Power Translator Pro is one of the few applications whose documentation offers practical information on improving the accuracy of translations. This advice ranges from not using idioms to putting accents in their proper places. This not only improves translation quality, but also saves time when editing a translated document.

Another aid is the ability to set options that specify the gender of a document’s author and a level of politeness ranging from formal to familiar. Doing this gives the translation engine much more to work with, and I found that it helps improve the results almost as much as following the translation tips.

But Power Translator Pro is just the core application of a translation suite. There are several other, smaller programs. Some of these, like the utilities to import dictionaries from older Globalink applications, you will probably never use; others you will find indispensable.

Web Translator is one of those applications. As its name suggests, Web Translator is designed to translate the content of Web pages. I reviewed an earlier version of Web Translator in MultiLingual Computing & Technology #14 Volume 8 Issue 3 and was fairly impressed. Lernout & Hauspie seems to have improved upon it somewhat, while retaining Web Translator’s ease of use. To use Web Translator, you open a Web page in your browser and click the Translate button. After a few seconds, the program displays the page in the target language. The translated pages retain all links, graphics and formatting. Of course, the graphics are not translated. Web Translator still suffers from the problem of distinguishing pronouns, confusing he with it, but it can now handle frame pages and tables quite well. My only complaint is that Web Translator only works with Netscape Navigator/Communicator and Internet Explorer.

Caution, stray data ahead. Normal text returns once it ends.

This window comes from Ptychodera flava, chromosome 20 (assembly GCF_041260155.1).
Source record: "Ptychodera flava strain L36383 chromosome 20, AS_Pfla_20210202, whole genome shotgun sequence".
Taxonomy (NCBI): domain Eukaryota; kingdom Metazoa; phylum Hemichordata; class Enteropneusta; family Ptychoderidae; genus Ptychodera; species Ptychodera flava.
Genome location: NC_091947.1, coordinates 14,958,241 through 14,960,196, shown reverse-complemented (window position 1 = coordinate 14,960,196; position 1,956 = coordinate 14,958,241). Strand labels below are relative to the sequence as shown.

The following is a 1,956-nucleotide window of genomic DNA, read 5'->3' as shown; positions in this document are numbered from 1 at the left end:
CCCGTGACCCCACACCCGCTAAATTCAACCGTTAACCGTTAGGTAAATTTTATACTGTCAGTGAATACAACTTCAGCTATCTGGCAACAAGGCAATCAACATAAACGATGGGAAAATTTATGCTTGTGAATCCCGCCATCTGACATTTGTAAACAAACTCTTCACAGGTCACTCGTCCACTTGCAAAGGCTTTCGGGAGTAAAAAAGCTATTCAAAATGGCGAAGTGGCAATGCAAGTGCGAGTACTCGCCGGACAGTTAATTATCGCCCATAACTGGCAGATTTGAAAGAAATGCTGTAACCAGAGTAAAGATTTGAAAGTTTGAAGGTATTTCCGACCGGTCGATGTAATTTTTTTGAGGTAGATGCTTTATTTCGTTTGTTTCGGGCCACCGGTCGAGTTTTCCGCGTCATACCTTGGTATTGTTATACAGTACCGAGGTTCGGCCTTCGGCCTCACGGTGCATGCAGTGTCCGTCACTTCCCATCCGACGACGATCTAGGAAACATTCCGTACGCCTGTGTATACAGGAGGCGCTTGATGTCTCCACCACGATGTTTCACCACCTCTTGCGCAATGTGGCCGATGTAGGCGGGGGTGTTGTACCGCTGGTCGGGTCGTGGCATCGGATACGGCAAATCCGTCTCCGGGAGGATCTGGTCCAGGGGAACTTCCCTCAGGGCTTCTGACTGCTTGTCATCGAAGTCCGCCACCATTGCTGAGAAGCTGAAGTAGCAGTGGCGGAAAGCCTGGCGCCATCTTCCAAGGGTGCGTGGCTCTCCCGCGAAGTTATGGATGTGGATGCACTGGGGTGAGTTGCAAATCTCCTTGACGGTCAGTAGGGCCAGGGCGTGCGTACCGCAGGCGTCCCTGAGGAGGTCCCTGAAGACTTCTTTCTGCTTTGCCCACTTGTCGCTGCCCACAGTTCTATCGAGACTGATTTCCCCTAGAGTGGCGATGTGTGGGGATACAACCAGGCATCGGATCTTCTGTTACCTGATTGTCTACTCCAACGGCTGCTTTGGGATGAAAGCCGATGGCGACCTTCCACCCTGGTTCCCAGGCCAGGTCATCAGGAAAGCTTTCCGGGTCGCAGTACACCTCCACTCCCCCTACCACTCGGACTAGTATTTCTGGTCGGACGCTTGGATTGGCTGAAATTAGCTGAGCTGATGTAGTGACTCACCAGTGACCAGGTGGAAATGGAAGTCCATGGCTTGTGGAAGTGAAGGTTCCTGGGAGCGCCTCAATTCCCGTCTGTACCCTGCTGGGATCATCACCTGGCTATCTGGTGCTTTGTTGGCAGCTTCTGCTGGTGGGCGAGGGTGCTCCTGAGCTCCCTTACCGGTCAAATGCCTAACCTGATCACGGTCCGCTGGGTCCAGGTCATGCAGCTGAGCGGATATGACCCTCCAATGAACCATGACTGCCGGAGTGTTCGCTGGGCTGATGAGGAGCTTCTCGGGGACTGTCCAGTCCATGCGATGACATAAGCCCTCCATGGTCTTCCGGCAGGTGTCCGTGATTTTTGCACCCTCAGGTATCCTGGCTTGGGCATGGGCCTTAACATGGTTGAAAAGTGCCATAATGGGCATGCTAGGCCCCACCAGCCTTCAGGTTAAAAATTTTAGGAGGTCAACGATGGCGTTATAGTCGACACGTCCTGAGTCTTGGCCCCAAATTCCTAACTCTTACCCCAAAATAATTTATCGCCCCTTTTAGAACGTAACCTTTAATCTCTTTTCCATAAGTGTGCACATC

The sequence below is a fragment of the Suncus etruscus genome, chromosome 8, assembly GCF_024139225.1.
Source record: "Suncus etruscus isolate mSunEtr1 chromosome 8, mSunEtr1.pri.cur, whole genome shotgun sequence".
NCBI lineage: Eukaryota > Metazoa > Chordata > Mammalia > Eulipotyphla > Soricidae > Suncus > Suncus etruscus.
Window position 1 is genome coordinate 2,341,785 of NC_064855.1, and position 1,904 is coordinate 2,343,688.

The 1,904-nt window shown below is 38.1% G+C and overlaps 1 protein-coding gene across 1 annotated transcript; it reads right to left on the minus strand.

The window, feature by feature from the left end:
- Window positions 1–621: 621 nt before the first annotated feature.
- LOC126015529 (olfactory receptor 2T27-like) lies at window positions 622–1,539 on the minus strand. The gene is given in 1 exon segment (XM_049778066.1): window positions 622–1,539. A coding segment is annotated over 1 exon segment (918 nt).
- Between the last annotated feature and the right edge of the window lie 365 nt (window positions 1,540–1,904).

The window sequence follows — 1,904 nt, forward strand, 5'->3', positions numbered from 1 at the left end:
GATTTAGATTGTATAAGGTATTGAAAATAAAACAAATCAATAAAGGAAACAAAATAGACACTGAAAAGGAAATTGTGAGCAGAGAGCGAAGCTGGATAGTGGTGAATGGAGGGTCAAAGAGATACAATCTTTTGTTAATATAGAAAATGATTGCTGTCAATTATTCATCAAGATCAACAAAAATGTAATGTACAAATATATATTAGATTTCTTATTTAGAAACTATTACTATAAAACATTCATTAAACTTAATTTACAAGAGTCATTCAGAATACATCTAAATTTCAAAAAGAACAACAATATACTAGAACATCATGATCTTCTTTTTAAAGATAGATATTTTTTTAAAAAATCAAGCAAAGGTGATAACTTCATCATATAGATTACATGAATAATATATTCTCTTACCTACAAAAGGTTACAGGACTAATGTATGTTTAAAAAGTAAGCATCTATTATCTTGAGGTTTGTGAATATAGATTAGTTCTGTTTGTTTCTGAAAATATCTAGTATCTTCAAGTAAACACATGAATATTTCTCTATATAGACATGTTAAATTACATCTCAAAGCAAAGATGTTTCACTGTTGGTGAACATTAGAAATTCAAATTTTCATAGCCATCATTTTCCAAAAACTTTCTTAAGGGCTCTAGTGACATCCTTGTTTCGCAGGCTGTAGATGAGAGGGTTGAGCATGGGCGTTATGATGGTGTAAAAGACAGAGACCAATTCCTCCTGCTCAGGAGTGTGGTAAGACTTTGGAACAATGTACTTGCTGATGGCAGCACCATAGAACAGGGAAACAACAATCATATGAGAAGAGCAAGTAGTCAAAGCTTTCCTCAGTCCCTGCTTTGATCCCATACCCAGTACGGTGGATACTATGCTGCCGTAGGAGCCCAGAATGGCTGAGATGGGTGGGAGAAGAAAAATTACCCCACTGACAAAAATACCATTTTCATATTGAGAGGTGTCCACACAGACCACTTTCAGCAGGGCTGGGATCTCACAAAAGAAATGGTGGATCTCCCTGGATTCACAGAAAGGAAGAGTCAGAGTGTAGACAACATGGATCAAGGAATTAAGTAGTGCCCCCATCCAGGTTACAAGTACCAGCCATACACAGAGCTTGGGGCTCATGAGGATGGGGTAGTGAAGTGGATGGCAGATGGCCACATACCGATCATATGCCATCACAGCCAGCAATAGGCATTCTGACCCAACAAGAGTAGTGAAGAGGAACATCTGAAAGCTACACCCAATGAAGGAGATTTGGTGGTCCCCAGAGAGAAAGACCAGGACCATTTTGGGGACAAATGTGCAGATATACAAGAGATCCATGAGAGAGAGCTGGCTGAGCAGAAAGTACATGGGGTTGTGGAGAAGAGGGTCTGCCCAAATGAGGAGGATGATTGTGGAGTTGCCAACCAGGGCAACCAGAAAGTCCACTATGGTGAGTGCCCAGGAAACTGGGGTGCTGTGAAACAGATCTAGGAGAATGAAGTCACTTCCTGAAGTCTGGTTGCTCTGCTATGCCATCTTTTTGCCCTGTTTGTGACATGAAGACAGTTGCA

An on-line form translated into Spanish using Web Translator

Another useful application is the Conversation Utility. This tool acts like the Berlitz phrase books with which you can communicate by pointing at phrases. But instead of pointing at a limited number of phrases for a limited number of situations, you type whatever you want to say, and the Conversation Utility automatically translates it. I tested by “chatting” with a German-speaking friend and found the translations to be rough but fairly easy to understand. If Power Translator Pro were fully Web-enabled, the Conversation Utility would be perfect for on-line meetings and for use over IRC.

Power Translator Pro adds a Translate menu to Word and WordPerfect which allows you to translate documents without pulling them into Power Translator Pro. But what if you want to translate a document within another application? That's where the Translation Utility comes in. The Translation Utility was designed to translate e-mail within Eudora and Outlook, and it does that quite well. However, I was able to translate text within a number of other non-e-mail applications as well, including FrameMaker and Acrobat Exchange. When you start it, the Translation Utility is an icon that floats on any program's title bar. With a click, you can translate an entire document or just selected text. You have full control over the language pairs to translate between, and the completed translation appears in a new window.

Power Translator Pro packs a surprising amount of power, as much as other applications that cost far more. And although the full installation takes up 82 megabytes of hard drive space, Power Translator Pro is in no way bloated. It runs quickly and smoothly, and fulfills its purpose quite nicely.

For its price and because of its functionality and flexibility, Power Translator Pro is the perfect translation software for personal or business use. globe.gif

—Scott Nesbitt


This article reprinted from #28 Volume 10 Issue 6 of MultiLingual Computing & Technology published by MultiLingual Computing, Inc., 319 North First Ave., Sandpoint, Idaho, USA, 208-263-8178, Fax: 208-263-6310.

December/January, 1999